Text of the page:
Clinics which offer free medical consultation can draw hundreds of patients every day, including some who turn up in luxury cars.
There are more than 30 free clinics here, a check by The Straits Times has found. These clinics, many of which provide traditional Chinese medical treatment, offer free consultation, but may charge a small fee for medicine and treatments such as acupuncture.
Long lines would often form even before opening hours. Queues for the morning slot, for instance, can start as early as 6.30am, about two hours before some clinics open. When The Straits Times visited the Public Free Clinic Society's branch in Clementi Avenue 5 on Saturday, there were more than 20 patients waiting in line half an hour before the clinic opened at 9am.
The demand has seen some free clinic providers extending their services to more locations.
Yesterday, the Public Free Clinic Society officially opened its fifth free clinic in Bedok North Street 2. The new branch started operations in April. Its other outlets are in Clementi, Jurong, Geylang and Tampines.
Mr Seow Ser Fatt, the society's president, said demand has grown over the years, partly due to Singapore's ageing population. Ailments treated range from fevers and colds to chronic diseases such as diabetes.
The non-profit organisation's five clinics see over 650 patients daily, up from some 600 a year ago. More than 70 per cent of its patients are above 51 years old.
FOCUS ON THE ELDERLY
To better address the medical needs of the population, it is increasingly important to ensure a robust healthcare system is in place that addresses the medical needs of the elderly, and encourages them to take preventive measures so as to enable them to lead a long, healthy and active life.
HEALTH MINISTER GAN KIM YONG, who said that by 2030, one in four Singaporeans above the age of 60 will suffer from at least one chronic disease.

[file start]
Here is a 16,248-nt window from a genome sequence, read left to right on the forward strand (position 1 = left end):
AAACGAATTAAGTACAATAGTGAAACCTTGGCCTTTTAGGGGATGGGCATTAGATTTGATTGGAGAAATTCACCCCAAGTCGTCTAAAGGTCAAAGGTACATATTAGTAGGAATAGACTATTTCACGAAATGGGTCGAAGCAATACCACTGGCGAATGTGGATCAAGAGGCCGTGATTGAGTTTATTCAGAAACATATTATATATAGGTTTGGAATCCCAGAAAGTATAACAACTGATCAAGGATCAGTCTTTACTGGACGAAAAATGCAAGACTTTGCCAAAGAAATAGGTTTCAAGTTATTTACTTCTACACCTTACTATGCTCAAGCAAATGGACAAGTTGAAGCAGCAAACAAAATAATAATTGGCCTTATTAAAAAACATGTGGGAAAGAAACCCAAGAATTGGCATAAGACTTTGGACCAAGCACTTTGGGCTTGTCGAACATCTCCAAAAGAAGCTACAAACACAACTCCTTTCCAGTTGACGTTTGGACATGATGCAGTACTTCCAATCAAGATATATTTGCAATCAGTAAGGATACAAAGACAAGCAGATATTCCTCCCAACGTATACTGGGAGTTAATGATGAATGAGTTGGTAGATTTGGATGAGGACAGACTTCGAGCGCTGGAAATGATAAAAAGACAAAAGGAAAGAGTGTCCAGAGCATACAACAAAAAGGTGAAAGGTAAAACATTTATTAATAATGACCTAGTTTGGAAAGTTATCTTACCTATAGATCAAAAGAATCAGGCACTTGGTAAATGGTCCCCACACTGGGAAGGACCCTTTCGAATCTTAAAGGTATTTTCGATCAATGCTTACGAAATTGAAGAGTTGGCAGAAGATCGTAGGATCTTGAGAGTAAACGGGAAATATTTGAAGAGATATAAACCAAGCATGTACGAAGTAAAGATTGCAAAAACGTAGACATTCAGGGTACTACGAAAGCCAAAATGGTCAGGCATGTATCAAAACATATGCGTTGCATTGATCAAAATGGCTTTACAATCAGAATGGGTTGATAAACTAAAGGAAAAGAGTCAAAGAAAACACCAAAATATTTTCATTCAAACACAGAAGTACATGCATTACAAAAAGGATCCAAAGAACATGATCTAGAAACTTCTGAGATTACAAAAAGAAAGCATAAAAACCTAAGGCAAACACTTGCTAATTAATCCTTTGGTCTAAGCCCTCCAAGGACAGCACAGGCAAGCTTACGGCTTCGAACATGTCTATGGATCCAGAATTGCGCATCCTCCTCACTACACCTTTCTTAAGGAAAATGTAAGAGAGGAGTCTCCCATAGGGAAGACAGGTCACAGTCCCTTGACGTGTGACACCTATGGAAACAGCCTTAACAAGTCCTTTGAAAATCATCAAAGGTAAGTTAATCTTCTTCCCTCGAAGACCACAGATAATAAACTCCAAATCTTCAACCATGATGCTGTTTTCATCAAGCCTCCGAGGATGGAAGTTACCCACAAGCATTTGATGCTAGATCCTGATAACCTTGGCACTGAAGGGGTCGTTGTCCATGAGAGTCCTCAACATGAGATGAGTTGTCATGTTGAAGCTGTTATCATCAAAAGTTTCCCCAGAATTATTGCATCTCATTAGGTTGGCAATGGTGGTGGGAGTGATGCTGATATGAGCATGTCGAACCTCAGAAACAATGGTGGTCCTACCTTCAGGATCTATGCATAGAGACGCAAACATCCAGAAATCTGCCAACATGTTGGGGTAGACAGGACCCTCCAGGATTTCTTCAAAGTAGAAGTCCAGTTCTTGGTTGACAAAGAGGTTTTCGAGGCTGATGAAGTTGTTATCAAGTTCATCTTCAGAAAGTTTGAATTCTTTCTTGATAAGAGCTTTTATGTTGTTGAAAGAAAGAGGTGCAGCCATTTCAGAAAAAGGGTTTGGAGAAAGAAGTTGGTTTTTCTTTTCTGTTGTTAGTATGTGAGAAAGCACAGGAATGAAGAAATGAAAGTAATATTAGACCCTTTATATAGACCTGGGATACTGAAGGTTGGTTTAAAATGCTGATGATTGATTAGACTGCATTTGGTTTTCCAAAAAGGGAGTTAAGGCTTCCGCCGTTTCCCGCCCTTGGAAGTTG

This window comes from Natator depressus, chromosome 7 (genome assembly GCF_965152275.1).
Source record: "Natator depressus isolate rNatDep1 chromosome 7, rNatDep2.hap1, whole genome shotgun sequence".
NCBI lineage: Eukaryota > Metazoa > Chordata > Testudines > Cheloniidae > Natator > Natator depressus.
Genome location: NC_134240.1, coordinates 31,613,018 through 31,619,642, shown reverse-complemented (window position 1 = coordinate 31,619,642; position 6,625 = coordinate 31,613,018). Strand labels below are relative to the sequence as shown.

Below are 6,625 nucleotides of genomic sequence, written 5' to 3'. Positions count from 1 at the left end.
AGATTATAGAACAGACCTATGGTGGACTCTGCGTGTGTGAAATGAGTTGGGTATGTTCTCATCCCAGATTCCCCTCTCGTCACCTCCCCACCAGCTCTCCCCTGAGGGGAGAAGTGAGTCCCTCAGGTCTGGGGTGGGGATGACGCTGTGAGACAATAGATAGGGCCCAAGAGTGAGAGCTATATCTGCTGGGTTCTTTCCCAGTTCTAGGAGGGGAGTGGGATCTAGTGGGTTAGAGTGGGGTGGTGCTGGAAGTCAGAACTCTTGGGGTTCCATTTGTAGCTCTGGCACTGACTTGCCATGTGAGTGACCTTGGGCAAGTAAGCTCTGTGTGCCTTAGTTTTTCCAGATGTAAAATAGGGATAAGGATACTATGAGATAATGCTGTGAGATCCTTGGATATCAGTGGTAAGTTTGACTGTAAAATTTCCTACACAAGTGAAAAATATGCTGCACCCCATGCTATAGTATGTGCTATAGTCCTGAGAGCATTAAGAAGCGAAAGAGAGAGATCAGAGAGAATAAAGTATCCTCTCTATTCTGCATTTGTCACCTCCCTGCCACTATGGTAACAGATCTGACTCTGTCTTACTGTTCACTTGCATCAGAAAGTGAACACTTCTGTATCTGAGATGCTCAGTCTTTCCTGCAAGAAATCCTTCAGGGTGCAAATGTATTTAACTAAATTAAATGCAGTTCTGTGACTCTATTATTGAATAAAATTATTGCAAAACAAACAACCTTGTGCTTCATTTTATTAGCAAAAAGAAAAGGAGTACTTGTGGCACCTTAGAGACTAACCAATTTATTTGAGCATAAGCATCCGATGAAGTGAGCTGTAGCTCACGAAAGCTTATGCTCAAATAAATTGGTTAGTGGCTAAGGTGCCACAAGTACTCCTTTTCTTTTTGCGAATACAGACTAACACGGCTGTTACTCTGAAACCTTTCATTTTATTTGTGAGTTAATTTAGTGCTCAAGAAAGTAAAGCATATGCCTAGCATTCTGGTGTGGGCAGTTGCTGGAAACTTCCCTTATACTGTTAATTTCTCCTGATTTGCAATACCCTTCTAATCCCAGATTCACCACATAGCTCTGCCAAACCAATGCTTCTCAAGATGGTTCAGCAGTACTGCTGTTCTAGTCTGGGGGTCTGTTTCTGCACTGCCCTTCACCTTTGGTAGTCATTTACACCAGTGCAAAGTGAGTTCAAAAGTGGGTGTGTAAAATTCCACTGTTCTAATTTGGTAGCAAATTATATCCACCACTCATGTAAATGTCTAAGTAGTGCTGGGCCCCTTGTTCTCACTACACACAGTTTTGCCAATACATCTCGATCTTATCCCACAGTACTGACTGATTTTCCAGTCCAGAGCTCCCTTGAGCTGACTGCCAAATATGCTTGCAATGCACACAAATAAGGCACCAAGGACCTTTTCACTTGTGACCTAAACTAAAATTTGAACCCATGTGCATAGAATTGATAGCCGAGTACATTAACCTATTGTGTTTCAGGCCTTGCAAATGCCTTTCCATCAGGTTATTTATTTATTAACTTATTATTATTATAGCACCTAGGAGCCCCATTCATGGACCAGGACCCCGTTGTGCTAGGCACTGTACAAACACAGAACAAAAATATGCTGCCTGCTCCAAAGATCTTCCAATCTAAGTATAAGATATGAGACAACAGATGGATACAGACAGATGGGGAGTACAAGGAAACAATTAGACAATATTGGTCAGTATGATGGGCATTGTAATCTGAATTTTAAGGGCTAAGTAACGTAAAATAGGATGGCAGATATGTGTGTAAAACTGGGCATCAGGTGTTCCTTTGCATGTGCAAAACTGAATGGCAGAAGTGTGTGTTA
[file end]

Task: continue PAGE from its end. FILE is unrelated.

Health Minister Gan Kim Yong, who was at the opening ceremony of the Bedok branch, said that by 2030, one in four Singaporeans above the age of 60 will suffer from at least one chronic disease.
"To better address the medical needs of the population, it is increasingly important to ensure a robust healthcare system is in place that addresses the medical needs of the elderly, and encourages them to take preventive measures so as to enable them to lead a long, healthy and active life," he said in Mandarin.
Most patients are middle-aged or older, but foreign workers and even visitors from neighbouring countries turn up as well.
Free clinics are largely funded by donations, through well-wishers and fund-raising activities. There are donation boxes for patients who wish to contribute.
While most patients come from the lower-and middle-income groups, there are some who are more well off. Free clinics do not turn away the rich but hope they would help out with donations.
Mr Seow, 58, said his clinics would often see patients arriving in luxury cars.
"We don't turn them away just because they drive big cars," he added. "They visit our clinics because they prefer our physicians, and not because of the low cost."
He said many of them would donate after seeing the physicians.
One such patient is a 52-year-old who gave his name only as Mr Lim. "I will always donate when I come, so others who are less well off can receive medical help," said the sales manager, who did not reveal the amount he gives. "The flexibility (to donate any amount) allows us to give from the heart."